Would you be exasperated by words like gemæcce?

HILD by Nicola Griffith is a luminous novel about St Hilda of Whitby (circa 614-17 November 680.)

The novel begins in around 617, when Hild is a three-year-old child, learning about the sudden death of her father (by poison.) Hild’s family suffers a huge loss of status with this death, her mother becoming a young widow with two daughters under the age of ten. (Hild’s older sister Hereswith is about eight years old in 617.) 

Eventually Hild’s family attaches themselves to the court of King Edwin of Northumbria (586-633.) There, Hild attracts the notice of the king and his court by performing a feat of endurance. Her task is to serve ale to the men, the sort of thing any noblewoman would do. But the ale cup is extremely heavy, and the task involves walking up and down the tables, heavy cup brimming full of ale in both hands, presenting it first to the king to drink then to all of his noblemen in order of precedence. 

The king is so impressed, he decides to test her by giving her one of his heavy bracelets to use as a crown. Hild is to repeat her task with the “crown” on her head without spilling drop. 

By some miracle she acquits herself perfectly, an amazing feat for a seven-year-old child.

St. Hilda monument detail in
Whitby. Note ammonites at feet.

One essential quality an author must have if writing about a time when life was much slower, is to have gorgeous prose. Ms. Griffith’s novel brought to mind Juliet Marillier’s Daughter of the Forest, which drew me in by its dreamy prose. Author Nicola Griffith deploys the same technique and as I was listening to the audio version I was also mesmerized by the voice of Pearl Hewitt. 

But there is one big problem with Hild, that is not evident in Daughter, and that is Ms. Griffith’s use of words that no-one has heard of before (unless one is a scholar of Anglo-Saxon.) Early on, I was pulled out of my fictive dream by words such as gesith, siff-saff, and gemæcce. I was so bothered by my not knowing what these words meant, I took time out to look them up on the internet, not realizing that Ms Griffiths had provided a glossary.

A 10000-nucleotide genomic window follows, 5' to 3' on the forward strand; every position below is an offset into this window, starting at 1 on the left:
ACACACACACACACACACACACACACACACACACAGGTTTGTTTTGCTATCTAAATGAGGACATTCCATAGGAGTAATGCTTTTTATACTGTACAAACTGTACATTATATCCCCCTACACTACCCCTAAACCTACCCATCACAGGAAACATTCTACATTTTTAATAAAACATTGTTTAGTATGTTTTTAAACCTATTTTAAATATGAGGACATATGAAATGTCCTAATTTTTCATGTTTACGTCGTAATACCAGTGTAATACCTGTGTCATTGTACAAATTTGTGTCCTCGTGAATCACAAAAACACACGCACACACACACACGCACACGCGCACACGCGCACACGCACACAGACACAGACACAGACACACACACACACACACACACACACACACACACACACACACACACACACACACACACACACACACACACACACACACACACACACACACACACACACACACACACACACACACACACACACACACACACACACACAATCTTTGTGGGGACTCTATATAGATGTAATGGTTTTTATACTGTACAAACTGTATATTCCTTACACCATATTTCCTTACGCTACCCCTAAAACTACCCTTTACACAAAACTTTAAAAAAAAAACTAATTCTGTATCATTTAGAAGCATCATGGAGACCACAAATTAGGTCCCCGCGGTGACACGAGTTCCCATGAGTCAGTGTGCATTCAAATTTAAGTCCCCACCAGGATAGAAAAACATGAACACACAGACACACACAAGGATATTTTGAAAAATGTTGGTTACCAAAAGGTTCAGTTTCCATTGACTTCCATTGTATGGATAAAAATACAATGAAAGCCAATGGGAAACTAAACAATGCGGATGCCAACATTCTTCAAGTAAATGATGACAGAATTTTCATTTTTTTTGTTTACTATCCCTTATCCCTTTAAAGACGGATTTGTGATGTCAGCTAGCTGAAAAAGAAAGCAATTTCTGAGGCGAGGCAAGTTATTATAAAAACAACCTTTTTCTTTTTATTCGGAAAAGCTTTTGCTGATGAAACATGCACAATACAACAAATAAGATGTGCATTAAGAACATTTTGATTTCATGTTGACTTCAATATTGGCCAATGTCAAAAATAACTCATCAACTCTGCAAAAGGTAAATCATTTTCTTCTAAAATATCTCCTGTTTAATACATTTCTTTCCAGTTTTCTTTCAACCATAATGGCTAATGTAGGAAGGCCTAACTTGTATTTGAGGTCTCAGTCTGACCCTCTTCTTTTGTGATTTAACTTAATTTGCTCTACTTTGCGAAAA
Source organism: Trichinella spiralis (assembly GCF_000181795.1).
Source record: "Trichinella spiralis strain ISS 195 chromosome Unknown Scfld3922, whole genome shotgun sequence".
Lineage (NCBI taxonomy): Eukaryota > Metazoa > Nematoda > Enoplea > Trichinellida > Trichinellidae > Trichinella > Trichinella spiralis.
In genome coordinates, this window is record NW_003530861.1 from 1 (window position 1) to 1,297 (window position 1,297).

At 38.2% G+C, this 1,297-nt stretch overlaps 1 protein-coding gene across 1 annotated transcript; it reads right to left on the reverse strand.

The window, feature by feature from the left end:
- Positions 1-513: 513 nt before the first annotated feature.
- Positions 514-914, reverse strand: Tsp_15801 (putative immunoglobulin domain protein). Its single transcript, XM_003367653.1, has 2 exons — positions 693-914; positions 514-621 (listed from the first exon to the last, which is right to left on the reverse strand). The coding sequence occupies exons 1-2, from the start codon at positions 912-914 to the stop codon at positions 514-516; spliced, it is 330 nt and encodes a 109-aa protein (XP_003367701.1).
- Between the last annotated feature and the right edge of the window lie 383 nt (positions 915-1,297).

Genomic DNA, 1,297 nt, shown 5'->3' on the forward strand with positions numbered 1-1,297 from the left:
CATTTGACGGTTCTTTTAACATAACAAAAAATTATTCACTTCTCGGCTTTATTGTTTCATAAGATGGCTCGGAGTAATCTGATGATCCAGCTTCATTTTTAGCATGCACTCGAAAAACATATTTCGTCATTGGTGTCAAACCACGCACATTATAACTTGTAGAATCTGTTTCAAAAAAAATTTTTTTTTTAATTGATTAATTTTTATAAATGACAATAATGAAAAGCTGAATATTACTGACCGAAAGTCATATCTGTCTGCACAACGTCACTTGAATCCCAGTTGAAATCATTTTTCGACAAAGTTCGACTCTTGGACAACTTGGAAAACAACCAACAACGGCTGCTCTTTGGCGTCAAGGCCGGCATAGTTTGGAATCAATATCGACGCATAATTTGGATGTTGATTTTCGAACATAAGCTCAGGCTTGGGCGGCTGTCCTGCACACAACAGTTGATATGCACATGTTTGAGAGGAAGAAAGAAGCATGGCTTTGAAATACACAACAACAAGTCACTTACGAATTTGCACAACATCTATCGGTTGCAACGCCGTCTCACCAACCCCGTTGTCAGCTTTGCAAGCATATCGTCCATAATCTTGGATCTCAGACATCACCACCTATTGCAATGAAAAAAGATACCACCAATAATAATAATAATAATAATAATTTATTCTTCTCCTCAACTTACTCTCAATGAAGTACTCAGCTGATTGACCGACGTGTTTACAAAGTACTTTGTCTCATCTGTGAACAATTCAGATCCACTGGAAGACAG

But IMHO, a glossary is NOT enough. There are much better ways of handling foreign words than just dropping them in the text and expecting the reader to cope. A very easy fix is to put the translation next to the word. 

Instead of writing ~

“and the score of sworn warrior gesiths would get magnificent baldrics for their swords,”

Ms Griffiths would have been better served by writing ~ 

“and the score of sworn warrior gesiths, noble companions of their dead lord, would get more magnificent baldrics, belts, for their swords.” 

(Italics and Strike-Through show my changes.)

As for a word like gemæcce or a name like Cian, I strongly recommend the author to help with the pronunciation by changing the spelling. 

That way gemæcce becomes Yematchee and Cian becomes Keyarn

Yes, I know it is not how the Anglo-Saxons wrote it, but given that spelling in those times was entirely at the whims of the local priest, I really don’t think that should be an issue. Especially for 21st-century people who speak modern English and will NOT pronounce G as if it is a Y, nor C as if it is a K. Four stars. 

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